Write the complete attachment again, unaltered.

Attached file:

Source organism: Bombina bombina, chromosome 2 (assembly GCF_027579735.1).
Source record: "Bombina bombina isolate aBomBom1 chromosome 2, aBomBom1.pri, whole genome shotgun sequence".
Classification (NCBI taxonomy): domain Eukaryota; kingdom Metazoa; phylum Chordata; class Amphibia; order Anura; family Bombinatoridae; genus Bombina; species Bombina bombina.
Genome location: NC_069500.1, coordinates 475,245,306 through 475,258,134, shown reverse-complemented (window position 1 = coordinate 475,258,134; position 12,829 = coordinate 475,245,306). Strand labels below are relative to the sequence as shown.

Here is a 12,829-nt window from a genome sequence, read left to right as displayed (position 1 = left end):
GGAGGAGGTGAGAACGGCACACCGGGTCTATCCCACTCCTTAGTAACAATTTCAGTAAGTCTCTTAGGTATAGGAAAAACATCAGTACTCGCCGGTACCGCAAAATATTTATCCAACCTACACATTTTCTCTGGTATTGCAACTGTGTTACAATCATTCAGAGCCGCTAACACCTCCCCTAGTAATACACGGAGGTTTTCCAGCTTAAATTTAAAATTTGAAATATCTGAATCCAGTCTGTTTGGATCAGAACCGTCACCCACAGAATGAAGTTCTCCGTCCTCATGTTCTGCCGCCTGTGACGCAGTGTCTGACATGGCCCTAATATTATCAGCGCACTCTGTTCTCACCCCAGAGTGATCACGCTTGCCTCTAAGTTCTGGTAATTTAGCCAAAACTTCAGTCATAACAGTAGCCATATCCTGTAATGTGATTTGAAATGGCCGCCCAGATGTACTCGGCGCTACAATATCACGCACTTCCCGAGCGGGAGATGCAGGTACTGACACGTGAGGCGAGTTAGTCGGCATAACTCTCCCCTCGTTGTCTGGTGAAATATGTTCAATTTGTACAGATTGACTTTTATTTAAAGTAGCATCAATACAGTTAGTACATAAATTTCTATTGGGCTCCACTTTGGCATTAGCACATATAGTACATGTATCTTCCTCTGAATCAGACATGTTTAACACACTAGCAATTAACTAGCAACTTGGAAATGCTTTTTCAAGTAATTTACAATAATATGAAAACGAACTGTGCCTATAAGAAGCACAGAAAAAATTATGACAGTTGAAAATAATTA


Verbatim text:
Source organism: Bombina bombina, chromosome 2 (assembly GCF_027579735.1).
Source record: "Bombina bombina isolate aBomBom1 chromosome 2, aBomBom1.pri, whole genome shotgun sequence".
Classification (NCBI taxonomy): domain Eukaryota; kingdom Metazoa; phylum Chordata; class Amphibia; order Anura; family Bombinatoridae; genus Bombina; species Bombina bombina.
Genome location: NC_069500.1, coordinates 475,245,306 through 475,258,134, shown reverse-complemented (window position 1 = coordinate 475,258,134; position 12,829 = coordinate 475,245,306). Strand labels below are relative to the sequence as shown.

Here is a 12,829-nt window from a genome sequence, read left to right as displayed (position 1 = left end):
GGAGGAGGTGAGAACGGCACACCGGGTCTATCCCACTCCTTAGTAACAATTTCAGTAAGTCTCTTAGGTATAGGAAAAACATCAGTACTCGCCGGTACCGCAAAATATTTATCCAACCTACACATTTTCTCTGGTATTGCAACTGTGTTACAATCATTCAGAGCCGCTAACACCTCCCCTAGTAATACACGGAGGTTTTCCAGCTTAAATTTAAAATTTGAAATATCTGAATCCAGTCTGTTTGGATCAGAACCGTCACCCACAGAATGAAGTTCTCCGTCCTCATGTTCTGCCGCCTGTGACGCAGTGTCTGACATGGCCCTAATATTATCAGCGCACTCTGTTCTCACCCCAGAGTGATCACGCTTGCCTCTAAGTTCTGGTAATTTAGCCAAAACTTCAGTCATAACAGTAGCCATATCCTGTAATGTGATTTGAAATGGCCGCCCAGATGTACTCGGCGCTACAATATCACGCACTTCCCGAGCGGGAGATGCAGGTACTGACACGTGAGGCGAGTTAGTCGGCATAACTCTCCCCTCGTTGTCTGGTGAAATATGTTCAATTTGTACAGATTGACTTTTATTTAAAGTAGCATCAATACAGTTAGTACATAAATTTCTATTGGGCTCCACTTTGGCATTAGCACATATAGTACATGTATCTTCCTCTGAATCAGACATGTTTAACACACTAGCAATTAACTAGCAACTTGGAAATGCTTTTTCAAGTAATTTACAATAATATGAAAACGAACTGTGCCTATAAGAAGCACAGAAAAAATTATGACAGTTGAAAATAATTA